Opinion: Designers need to get practical

I once saw a picture of the late French designer Christian Dior amending a dress he had made while it was being worn by a client. There was something in the slightly grainy black and white image that got to me; from the look of admiration on the woman’s face to the focused, yet relaxed expression on Dior’s own. It was just a snapshot of a moment in time, yet in it, I somehow saw his passion, his drive to take his creation to the point of perfection. It gave me a feeling I couldn’t quite describe; something akin to admiration, yet somehow also…more.

Dior was never too lofty to get on his knees and mend a hem.
Dior was never too lofty to get on his knees and mend a hem.

When I watched the biopic of Coco Chanel a couple of years ago, I felt something similar; in a scene where the iconic designer (portrayed by the actress Barbora Bobulova) stitched on the sleeve of a suit as it hung off a mannequin. It is strange because that scene always replays in my mind whenever I think about the movie – in spite of the fact that there were more memorable scenes. I believe I held on to it because it brought back that familiar feeling, the one I got from watching a person of both knowledge and skill – like Dior – putting so much of both into what they were doing.

I have watched many other designers over the years, and some have elicited that same emotion from me. Ralph Lauren, Giorgio Armani, Giambattista Valli, Viktor and Rolf, Dean and Dan Caten, Alexander Wang. And through them, I finally realized what triggered that emotion. Proficiency. Dexterity. The expertise evident in their hands as they worked with fabric. They all showed creativity and experience, both with thinking up ideas and bringing them to fruition. There was something both uplifting and humbling about seeing them in their element, watching them work to take their ideas from conception to completion and following it every step of the way.

When I think of Nigerian designers, I don’t get that feeling. At all.

It saddens me to say this, but the vast majority of our indigenous designers do not fit this bill. While many may be good at formulating concepts and deciding art direction, they are largely clueless with regards to the less-glamorous work involved in its execution. Maybe it stems from the widely held idea that tailoring is for skivvies, but I think it is somewhere between laughable and disheartening that someone who claims to be a designer is unable to make, or explain the mechanics behind the making of their own creation.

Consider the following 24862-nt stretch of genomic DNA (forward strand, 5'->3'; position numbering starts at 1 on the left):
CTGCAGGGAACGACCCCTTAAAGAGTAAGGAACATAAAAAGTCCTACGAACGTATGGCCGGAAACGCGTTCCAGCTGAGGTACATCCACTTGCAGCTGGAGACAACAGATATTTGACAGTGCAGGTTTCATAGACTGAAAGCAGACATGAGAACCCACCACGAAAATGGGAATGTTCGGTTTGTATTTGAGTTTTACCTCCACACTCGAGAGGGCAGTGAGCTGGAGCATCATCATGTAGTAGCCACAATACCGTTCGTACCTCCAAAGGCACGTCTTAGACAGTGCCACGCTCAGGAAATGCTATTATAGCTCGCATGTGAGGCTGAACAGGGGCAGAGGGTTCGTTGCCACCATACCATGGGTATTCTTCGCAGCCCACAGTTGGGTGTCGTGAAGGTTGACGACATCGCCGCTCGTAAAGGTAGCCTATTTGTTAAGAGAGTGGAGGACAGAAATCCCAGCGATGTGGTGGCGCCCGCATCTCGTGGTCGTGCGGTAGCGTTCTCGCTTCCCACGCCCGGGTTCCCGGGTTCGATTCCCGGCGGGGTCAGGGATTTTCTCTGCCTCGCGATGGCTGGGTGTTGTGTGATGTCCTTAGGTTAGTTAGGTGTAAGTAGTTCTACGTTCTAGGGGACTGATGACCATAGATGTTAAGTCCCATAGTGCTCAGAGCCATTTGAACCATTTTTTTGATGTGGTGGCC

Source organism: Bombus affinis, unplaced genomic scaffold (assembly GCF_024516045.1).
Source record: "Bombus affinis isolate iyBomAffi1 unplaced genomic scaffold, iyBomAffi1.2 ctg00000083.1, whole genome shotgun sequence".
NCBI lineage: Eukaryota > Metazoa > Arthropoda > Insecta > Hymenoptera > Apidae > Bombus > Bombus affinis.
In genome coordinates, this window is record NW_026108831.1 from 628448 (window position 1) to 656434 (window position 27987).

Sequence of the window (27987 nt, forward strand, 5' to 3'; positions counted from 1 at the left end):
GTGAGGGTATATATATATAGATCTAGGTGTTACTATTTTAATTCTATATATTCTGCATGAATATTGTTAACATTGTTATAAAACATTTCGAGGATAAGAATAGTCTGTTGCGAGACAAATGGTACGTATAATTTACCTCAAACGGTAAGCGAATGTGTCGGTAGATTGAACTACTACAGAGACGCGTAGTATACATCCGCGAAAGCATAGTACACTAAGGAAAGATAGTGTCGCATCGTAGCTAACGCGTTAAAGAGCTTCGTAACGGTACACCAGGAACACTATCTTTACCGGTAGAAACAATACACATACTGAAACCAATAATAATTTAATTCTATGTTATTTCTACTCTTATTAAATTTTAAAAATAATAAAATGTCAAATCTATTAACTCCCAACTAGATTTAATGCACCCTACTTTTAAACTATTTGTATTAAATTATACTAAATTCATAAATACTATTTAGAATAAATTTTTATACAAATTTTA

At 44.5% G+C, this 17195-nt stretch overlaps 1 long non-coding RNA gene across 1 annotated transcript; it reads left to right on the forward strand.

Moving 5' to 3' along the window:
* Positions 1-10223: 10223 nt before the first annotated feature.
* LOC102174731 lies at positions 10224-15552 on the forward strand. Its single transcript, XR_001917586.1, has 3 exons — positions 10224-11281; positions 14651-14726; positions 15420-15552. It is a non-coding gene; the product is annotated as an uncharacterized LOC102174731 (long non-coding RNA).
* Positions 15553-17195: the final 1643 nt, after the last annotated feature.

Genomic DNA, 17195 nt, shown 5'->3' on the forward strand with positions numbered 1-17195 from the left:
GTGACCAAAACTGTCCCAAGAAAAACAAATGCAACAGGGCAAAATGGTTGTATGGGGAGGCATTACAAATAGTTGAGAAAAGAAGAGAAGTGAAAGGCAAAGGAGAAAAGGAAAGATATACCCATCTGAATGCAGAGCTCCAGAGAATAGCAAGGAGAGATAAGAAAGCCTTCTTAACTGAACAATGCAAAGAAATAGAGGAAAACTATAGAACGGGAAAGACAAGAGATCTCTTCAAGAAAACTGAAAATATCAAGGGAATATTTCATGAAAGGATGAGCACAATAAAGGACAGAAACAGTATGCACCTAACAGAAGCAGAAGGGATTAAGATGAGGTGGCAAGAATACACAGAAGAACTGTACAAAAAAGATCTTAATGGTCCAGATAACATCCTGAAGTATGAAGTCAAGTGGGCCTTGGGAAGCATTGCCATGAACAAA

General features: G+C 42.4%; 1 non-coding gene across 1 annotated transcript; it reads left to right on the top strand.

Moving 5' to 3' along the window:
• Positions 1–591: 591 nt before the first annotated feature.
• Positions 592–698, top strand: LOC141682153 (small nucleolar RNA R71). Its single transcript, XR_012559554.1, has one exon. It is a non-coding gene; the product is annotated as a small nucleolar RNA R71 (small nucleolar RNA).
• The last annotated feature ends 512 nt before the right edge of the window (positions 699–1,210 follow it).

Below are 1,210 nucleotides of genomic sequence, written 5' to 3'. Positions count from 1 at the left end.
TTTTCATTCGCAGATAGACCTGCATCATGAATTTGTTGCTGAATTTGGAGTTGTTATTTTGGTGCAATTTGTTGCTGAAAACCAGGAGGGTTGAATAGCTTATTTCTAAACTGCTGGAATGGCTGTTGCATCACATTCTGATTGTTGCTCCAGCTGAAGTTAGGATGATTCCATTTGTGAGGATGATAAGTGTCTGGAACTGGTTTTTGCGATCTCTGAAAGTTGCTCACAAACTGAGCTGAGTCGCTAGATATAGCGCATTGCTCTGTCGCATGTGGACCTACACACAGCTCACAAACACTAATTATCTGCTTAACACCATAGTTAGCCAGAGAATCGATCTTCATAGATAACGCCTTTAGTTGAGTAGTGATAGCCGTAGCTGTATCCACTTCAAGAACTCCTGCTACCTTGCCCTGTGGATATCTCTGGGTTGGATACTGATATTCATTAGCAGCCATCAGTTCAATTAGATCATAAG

But that’s the tragic reality of our industry today.

Being able to draft designs – with no construction plan – and pay someone to make it for you doesn’t make you a designer as much as a well-resourced illustrator.

I don’t believe it is necessary to explain the importance of having practical experience when you are pioneering a practical field. A designer should be able to discuss the nuances or peculiarities of their own design beyond what is evident in the overall look.They should be able to direct their tailors on what works and what doesn’t, which little modifications alter the fit and wearability of their clothes. None of this is possible without having hands-on experience. Even without formal training, there needs to be that willingness to do the dirty work, to take each creative project as a learning opportunity in the quest to carve out their own niche in the industry.

Even the visionary Cristobal Balenciaga was still physically working in his atelier when he was old so I don’t see what excuse anyone has.

Cristobal knew how to handle a needle, do you?
Cristobal knew how to handle a needle; what’s your excuse?

I know it’s overly idealistic to expect every designer to be artisanal. There are those who recognise their deficiencies and strive to do better, and there are others who will follow their current formula as long as they continue to get by without raising a finger. It would definitely take some time (as well as encouragement/berating) before many will come to understand the value of being the hand that guides the needle. But it’s an ideal that I hope will someday match reality.

Until then, I have Proenza Schouler.

 

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